Is there fine line where spiritual beliefs and the observable natural world can meet? Both are part of humanity and helps shape the world. There is an effect and many do not agree to have both combined or integrated. Religion may be in peoples blood and culture, based on the life that is build upon. It helps find meaning that people are not just organisms that evolve from an insect or a grain of sand. The science part of it brings the engineers of the physical world. Science helps people to learn about the world. Discovering that which can be observed and also build peoples lives by learning about every degree and inch of the universe. A higher power may have fine tuned the universe for human being to live here. After readings and studying there are scientists like Albert Einstein, Stephen Hawkins, Nicola Copernicus that after they reach the limit of their studies, they believe of a higher intelligent mind. At a religious belief some say it is within people, God. Research shows that humans naturally want to know everything, that’s is why people question the world. There is a fine line where most people question a higher power. The world is a beautiful place and people are part of it. The belief of a greater power keeps many people grounded. Many scientists wish to fly within the clouds searching for something that is staring right back. Others are humble even within their intelligent minds to believe that someone or something is guiding the world. This is an important topic that sustains a mind to go within the parameters of people’s existence. The universe is an amazing puzzle and people are the chess of the world.
Interesting and always relevant topic, but it might be too broad. Perhaps you could narrow it down, discussing certain fields or aspects of science and religion? – Stephanie M.9 months ago
Generally I would agree with Stephanie's comments, as your topic suggestion reads a little like a mini-article in itself. Nevertheless it's an topical suggestion for a topic (excuse the pun), considering how crazy the human world is right now. I'd be careful about the Anthropic principle angle though as the assumption that we live in a universe fine tuned for humans is very one-sided. We could, just as easily, have evolved and adapted to the universe as it is - we are, after all, a highly adaptable species. Good luck with your science and religion class. – Amyus9 months ago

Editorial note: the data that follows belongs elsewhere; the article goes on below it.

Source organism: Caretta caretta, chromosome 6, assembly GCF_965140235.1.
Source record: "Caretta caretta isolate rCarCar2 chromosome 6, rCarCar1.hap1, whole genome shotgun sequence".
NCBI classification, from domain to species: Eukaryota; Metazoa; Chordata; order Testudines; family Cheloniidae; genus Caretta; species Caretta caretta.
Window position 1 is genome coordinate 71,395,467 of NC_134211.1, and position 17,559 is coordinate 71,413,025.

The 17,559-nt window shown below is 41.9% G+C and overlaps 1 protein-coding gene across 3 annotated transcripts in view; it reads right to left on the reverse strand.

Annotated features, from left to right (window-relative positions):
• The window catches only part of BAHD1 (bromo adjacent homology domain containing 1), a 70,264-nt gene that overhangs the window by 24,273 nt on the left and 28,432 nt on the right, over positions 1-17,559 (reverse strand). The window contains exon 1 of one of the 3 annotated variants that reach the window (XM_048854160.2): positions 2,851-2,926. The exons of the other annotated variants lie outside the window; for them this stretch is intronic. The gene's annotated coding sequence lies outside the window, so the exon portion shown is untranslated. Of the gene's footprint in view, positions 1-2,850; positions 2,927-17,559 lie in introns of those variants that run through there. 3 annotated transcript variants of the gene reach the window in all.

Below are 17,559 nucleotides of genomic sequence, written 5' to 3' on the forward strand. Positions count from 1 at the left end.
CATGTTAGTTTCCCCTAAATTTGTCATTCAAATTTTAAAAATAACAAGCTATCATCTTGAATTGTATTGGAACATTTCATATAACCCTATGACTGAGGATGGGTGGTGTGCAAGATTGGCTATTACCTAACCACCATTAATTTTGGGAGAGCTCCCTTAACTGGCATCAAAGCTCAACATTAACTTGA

Updated and made corrections. – rghtin2be8 months ago
An essay can address where religion and science are compatible The Catholic Church's views expressed by Archbishop Gianfranco Ravasi, head of the Pontifical Council for Culture says evolution was discussed by St Augustine and St Thomas Aquinas. There is too much focus on the conflict of Creationism versus Evolution, because TV news shows like that. – Joseph Cernik2 months ago
This is possibly THE question of the last 500 years, big topics and marvellous to think about... Looking back through our developmental history - specifically to the point where moved around hunting less and started farming more, we see a significant separation occur. Human beings (unknowingly i think) started to pull back from the Animism of ancient times - that is, we are one with the natural world and energy of the land and animals is the dominant spirit to which we all return. Everything from this point feeds into the development and spreading of the religious practices as we know them today - what i find intriguing is that really, science is just another branch of religion with very strict rules around what is acceptable or not. Religion and science, as we know them at this very minute, are both looking to understand how we found ourselves floating in space on a massive orb like rock spinning around other orb like rocks with zero explanations except what we come up with. They are also unreconcilable in that science refuses to acknowledge anything that can't be repeated again and again by an experiment with equations. Science claims to be neither form nor against anything but they do manage to frame out consciousness, feelings our internal and existential curiosities i.e. everything we use to motivate, consider and do about anything, which coincidently are the very things that drive religious thinking. My honest belief is that they are both pointing at the wonders of the natural world and ultimately looking at the same thing, but they are reluctant to confess their thesis. You and I should always remember the thing underneath all of this that keeps us going - as you have already said is that the cure for boredom is curiosity and as some of us are now acutely aware, there is no cure for curiosity. Thank goodness for that. – MichaelHall2 months ago
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